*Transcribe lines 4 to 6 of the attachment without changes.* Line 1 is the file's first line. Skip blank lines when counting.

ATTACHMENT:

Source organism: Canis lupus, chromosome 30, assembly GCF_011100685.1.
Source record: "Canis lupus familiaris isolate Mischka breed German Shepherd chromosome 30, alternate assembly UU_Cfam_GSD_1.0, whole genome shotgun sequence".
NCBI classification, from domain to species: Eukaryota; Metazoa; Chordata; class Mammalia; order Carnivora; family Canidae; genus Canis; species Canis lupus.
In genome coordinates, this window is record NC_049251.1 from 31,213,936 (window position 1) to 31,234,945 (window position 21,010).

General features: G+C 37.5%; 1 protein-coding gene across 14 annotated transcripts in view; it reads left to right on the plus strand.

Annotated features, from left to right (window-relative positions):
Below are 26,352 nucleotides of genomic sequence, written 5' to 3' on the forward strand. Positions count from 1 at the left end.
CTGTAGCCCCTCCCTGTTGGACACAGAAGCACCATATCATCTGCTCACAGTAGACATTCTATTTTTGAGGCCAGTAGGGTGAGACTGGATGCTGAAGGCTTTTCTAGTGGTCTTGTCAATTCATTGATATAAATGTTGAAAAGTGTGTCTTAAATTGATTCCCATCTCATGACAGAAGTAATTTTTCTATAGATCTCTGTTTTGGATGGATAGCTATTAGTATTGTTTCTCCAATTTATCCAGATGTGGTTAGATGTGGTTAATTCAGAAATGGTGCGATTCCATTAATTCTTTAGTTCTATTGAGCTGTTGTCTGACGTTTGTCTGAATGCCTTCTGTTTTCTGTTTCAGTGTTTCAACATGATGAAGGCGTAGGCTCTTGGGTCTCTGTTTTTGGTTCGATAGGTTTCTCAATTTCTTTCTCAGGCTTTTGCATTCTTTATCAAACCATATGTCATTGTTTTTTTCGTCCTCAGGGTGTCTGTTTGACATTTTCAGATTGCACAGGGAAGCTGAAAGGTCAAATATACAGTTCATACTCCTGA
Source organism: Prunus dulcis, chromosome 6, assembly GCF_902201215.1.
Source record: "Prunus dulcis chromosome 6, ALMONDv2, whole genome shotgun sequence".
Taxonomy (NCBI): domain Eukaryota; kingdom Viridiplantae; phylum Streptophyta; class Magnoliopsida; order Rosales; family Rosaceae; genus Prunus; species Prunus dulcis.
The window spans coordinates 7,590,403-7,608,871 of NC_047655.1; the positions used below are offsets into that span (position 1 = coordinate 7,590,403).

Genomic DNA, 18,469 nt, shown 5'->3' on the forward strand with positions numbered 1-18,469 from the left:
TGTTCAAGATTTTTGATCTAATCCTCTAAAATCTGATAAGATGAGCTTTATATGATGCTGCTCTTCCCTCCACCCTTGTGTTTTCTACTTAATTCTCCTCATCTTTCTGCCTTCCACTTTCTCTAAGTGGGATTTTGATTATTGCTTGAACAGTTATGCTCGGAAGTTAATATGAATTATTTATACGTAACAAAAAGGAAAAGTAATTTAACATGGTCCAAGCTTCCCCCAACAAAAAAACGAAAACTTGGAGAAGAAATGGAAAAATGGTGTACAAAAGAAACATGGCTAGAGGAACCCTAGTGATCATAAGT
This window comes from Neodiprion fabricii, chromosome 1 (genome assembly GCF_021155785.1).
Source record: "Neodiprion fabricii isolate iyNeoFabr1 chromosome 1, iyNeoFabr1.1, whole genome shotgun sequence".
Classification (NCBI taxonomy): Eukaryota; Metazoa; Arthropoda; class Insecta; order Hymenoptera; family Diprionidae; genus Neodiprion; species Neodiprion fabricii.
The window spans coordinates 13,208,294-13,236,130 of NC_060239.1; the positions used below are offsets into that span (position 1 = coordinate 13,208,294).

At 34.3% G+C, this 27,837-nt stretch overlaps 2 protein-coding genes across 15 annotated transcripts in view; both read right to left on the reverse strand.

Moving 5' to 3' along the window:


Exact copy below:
In genome coordinates, this window is record NC_049251.1 from 31,213,936 (window position 1) to 31,234,945 (window position 21,010).

General features: G+C 37.5%; 1 protein-coding gene across 14 annotated transcripts in view; it reads left to right on the plus strand.

Annotated features, from left to right (window-relative positions):